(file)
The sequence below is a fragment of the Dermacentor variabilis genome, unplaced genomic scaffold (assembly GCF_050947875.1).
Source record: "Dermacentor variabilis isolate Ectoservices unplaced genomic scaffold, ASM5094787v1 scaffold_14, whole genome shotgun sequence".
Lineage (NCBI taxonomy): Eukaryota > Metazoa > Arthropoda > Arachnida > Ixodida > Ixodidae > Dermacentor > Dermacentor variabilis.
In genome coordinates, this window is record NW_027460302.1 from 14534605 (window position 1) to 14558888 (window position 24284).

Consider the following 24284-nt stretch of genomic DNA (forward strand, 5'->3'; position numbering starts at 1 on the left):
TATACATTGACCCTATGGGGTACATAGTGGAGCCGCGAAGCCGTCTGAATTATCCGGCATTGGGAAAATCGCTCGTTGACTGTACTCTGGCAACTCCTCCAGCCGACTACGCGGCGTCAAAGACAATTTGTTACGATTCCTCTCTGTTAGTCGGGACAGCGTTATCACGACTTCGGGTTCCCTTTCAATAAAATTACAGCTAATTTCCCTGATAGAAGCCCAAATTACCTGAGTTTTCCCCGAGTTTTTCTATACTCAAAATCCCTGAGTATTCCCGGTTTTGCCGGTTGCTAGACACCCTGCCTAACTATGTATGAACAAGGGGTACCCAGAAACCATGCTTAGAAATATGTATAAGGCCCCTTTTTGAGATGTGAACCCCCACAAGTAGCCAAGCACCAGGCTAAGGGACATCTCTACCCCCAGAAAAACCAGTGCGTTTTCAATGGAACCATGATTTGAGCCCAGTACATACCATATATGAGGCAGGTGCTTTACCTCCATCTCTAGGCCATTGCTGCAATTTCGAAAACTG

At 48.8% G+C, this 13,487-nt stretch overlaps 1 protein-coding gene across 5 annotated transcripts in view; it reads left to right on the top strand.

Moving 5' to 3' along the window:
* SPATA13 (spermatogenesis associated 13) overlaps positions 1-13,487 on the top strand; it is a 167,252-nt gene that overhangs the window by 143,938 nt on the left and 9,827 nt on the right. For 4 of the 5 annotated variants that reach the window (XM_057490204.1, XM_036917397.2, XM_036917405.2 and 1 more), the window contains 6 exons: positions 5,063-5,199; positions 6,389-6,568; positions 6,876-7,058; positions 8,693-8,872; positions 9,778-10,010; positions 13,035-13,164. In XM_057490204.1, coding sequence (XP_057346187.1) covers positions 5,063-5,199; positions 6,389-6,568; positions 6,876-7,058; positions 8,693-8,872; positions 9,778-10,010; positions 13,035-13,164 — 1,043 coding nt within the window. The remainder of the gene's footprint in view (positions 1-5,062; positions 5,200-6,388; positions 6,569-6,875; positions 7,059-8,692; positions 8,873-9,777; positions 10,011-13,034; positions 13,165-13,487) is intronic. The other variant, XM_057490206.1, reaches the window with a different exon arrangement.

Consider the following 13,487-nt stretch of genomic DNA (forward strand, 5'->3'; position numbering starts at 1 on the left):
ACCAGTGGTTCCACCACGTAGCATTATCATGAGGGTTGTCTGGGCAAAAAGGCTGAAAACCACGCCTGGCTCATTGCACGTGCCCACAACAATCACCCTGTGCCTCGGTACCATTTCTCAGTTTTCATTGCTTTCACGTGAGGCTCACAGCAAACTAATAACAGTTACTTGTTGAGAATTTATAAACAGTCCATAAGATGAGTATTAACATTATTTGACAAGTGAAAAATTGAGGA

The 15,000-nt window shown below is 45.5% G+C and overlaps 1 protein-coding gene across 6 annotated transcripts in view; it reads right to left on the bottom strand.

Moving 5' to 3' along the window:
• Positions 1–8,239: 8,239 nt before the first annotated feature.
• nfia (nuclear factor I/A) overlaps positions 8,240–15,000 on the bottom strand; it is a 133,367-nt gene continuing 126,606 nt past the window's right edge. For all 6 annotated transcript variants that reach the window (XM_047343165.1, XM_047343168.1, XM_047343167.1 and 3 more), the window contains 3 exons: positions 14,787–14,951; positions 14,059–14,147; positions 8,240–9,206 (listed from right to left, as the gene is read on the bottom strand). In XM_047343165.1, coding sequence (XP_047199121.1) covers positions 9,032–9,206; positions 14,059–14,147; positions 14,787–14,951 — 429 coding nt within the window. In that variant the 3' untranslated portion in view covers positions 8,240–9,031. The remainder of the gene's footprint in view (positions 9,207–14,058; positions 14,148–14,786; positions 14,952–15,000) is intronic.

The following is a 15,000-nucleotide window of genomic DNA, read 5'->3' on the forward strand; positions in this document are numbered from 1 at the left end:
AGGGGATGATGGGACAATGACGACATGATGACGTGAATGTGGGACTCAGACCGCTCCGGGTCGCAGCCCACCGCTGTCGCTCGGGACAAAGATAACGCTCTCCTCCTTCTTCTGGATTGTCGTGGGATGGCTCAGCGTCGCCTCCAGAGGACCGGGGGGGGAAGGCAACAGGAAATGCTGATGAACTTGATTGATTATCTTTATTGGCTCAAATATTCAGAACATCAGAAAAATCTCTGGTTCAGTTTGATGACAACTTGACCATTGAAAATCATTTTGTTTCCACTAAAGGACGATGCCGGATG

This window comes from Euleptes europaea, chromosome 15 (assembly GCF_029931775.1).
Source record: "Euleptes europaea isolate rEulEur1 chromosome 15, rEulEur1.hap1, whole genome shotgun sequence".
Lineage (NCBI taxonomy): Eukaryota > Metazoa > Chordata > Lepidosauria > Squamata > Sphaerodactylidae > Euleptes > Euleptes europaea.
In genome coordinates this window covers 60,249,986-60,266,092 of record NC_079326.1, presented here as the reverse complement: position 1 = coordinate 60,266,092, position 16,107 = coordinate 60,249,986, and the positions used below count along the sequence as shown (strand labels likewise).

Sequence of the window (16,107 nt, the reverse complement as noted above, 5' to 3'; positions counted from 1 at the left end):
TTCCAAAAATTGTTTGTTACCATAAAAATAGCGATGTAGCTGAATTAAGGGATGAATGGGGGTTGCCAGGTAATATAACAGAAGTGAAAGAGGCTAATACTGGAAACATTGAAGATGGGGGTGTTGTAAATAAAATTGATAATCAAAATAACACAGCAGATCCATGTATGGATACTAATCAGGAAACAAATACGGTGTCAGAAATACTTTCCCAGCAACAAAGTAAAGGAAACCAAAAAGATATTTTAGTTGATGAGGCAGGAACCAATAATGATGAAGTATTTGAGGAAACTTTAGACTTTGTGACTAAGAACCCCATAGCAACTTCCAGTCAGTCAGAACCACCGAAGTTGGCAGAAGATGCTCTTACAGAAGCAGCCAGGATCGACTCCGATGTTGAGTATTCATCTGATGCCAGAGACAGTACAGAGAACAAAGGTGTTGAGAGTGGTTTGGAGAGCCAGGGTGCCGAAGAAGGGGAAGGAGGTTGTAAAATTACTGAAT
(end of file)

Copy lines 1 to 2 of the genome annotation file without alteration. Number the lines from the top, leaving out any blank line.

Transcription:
The sequence below is a fragment of the Dermacentor variabilis genome, unplaced genomic scaffold (assembly GCF_050947875.1).
Source record: "Dermacentor variabilis isolate Ectoservices unplaced genomic scaffold, ASM5094787v1 scaffold_14, whole genome shotgun sequence".